Propane is a great source of heat and energy. This can do wonders for you when you are out boondocking in an isolated land. They are also cheaper than gas and with a multipurpose design. You can use them for cooking, grilling, powering appliances, providing central air and heating in the RV, heating water, etc. Common places to get them include gas stations, hardware stores, and RV parks. For traveling, sizes come in 20, 30, and 40-pound tanks. It costs about $12 to $25 to fill a propane tank.
Your food expense would highly depend on your food preference, cheat meals, go-to ingredients, and tolerances. It would also depend if you prefer cooking inside your RV with fresh ingredients or buying ready-to-eat dishes. Your monthly grocery run would most likely cost around $500 to $1,000 for one to two persons. This would go much higher if you often eat out or buy ready meals.
Whether you love staying inside your RV or you prefer to go on outdoor adventures, you need to do your laundry come what may. Some campers turn to laundromats for convenient washing, which can cost $15 to $25 weekly, amounting to $60 to $100 monthly.
Some campers have self-contained rigs that have a good lavatory inside, equipped with everything you need to keep your clothes fresh and stain-free. In this case, your top priority is keeping your water tanks filled to the brim for your washing needs. Your water source may include dump stations, BLM ranger stations, national parks, and rest stops such as gas stations. You can get this for free or for a very small amount, somewhere between $5 and $10.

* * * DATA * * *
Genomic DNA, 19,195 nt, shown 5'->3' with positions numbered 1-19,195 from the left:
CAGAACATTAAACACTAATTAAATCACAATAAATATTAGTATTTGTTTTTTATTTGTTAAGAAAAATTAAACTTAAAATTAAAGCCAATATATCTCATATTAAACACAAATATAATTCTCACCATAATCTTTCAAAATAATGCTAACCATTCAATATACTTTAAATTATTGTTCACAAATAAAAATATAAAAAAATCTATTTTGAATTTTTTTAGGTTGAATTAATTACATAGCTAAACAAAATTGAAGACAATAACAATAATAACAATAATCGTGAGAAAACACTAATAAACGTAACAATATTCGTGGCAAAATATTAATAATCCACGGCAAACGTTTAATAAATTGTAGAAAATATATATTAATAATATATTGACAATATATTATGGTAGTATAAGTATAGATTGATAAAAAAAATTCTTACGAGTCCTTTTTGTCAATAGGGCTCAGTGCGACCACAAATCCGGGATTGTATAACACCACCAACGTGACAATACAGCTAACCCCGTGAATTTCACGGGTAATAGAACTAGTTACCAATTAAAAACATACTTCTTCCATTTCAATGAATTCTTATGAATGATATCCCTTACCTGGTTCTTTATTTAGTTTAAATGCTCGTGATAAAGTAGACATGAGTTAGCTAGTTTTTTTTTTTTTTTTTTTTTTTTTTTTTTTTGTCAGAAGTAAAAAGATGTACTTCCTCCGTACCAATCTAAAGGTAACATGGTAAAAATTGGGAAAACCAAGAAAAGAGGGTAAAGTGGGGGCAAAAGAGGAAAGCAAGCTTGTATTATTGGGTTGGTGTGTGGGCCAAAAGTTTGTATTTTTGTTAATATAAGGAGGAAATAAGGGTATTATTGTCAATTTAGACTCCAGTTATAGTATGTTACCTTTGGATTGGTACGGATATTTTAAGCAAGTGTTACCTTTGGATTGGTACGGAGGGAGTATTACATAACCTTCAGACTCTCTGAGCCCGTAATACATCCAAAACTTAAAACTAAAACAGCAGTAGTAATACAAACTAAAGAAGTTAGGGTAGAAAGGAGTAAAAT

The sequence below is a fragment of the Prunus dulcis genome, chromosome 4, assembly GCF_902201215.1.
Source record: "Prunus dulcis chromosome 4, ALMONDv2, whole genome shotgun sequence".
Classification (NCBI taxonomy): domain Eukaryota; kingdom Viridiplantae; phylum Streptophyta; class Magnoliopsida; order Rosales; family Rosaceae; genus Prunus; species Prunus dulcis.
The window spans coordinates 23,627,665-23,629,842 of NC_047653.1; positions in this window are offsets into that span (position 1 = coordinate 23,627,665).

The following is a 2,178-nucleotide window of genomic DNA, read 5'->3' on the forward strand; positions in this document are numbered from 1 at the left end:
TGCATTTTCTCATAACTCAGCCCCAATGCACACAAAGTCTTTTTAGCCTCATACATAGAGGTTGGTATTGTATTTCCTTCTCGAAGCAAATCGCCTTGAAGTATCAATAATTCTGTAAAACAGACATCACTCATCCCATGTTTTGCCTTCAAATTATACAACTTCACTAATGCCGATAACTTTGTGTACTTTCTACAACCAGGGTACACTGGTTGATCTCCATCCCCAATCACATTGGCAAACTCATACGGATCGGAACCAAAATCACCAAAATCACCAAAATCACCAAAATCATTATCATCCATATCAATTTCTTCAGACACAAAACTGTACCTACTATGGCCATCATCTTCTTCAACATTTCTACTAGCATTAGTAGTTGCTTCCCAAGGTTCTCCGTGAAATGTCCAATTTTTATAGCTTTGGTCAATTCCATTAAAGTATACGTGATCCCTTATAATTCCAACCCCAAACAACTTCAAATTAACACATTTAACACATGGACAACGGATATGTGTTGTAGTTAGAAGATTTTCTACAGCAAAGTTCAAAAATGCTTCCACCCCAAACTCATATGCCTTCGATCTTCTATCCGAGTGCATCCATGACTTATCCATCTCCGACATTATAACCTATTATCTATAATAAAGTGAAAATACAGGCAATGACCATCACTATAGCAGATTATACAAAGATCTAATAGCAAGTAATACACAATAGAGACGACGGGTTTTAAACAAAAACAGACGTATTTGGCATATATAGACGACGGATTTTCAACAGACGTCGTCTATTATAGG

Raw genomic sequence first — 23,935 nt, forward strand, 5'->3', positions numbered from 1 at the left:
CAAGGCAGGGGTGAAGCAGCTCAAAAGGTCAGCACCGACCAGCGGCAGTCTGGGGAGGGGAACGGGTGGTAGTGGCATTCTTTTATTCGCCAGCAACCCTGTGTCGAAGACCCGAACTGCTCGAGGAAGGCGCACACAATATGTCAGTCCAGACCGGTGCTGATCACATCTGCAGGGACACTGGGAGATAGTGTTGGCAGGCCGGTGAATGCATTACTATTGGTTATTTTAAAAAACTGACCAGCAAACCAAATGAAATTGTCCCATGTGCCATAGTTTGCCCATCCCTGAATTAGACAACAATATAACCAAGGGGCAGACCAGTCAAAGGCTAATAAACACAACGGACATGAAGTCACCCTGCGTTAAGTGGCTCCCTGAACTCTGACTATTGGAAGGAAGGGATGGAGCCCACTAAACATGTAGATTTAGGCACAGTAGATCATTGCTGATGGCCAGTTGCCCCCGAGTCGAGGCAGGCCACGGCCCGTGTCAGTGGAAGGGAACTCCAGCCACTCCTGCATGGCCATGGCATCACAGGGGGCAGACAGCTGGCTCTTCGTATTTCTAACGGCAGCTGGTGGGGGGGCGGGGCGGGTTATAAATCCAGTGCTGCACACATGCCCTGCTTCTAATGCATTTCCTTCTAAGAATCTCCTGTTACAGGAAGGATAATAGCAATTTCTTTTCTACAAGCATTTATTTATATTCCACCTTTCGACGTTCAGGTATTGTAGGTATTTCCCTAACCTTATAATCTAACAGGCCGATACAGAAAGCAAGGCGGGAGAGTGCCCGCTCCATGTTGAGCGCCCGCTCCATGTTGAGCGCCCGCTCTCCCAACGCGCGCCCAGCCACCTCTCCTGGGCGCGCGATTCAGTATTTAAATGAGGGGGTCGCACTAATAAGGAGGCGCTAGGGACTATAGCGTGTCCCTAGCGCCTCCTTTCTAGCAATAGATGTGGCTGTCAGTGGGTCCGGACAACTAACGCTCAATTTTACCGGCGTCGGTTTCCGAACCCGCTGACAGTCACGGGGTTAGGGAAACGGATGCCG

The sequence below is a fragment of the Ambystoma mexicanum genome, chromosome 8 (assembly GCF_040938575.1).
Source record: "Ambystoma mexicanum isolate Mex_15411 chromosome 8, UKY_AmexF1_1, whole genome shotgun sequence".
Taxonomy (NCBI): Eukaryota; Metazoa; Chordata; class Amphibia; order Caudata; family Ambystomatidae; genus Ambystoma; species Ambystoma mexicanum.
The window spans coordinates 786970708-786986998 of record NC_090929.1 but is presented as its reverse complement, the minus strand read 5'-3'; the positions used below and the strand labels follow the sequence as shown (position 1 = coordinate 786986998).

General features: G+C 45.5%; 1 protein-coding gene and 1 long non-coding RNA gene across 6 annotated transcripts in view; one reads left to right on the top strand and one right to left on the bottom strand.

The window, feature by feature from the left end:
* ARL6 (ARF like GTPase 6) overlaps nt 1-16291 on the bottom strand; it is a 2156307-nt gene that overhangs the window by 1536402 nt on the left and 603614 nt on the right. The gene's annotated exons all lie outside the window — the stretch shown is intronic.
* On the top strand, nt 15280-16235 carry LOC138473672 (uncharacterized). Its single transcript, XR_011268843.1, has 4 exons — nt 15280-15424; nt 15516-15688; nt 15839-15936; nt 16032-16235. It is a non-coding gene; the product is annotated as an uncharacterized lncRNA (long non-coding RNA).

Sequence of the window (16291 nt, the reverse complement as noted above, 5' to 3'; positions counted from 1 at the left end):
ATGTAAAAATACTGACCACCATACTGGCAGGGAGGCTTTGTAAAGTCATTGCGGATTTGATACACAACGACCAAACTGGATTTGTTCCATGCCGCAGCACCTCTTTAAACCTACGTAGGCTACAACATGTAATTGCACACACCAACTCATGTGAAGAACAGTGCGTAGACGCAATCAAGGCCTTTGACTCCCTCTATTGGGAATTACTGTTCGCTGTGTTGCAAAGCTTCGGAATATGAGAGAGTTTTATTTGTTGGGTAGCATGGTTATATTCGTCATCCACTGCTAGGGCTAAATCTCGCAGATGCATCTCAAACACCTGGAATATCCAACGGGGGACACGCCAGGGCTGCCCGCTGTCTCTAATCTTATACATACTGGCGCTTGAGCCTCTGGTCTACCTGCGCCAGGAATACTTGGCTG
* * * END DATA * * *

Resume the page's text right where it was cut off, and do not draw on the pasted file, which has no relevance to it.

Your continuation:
Play & Leisure
This part of the variable expense highly depends on your personal interests. This mainly includes your hobbies and social life. Like how frequently you would visit pubs, get together with friends, etc. Sort of going back to civilization and taking a break from the whole RV lifestyle. This costs around $300 to $500.
Your leisure expense can go even lower if you settle for free activities. Your hobbies and interests might also require maintenance and accessory expenses. The first few months in your RV lifestyle would feel like a vacation. But keep in mind that money can run dry fast if left unaccounted for, so be keen on the “fun” part of your budget.
Making a structured budget plan can help allocate your resources properly and reduce your travel expenses in the long run. By setting one’s spending priorities accordingly, a solo or couple traveler can comfortably live off of a full-time $3,000 RV budget, or even with less. Ultimately, proper budget allocation, discounts, and intentional purchases can all contribute to comfortable and care-free full-time RV living. To follow a cliché remark but practical advice, “Spend wisely.”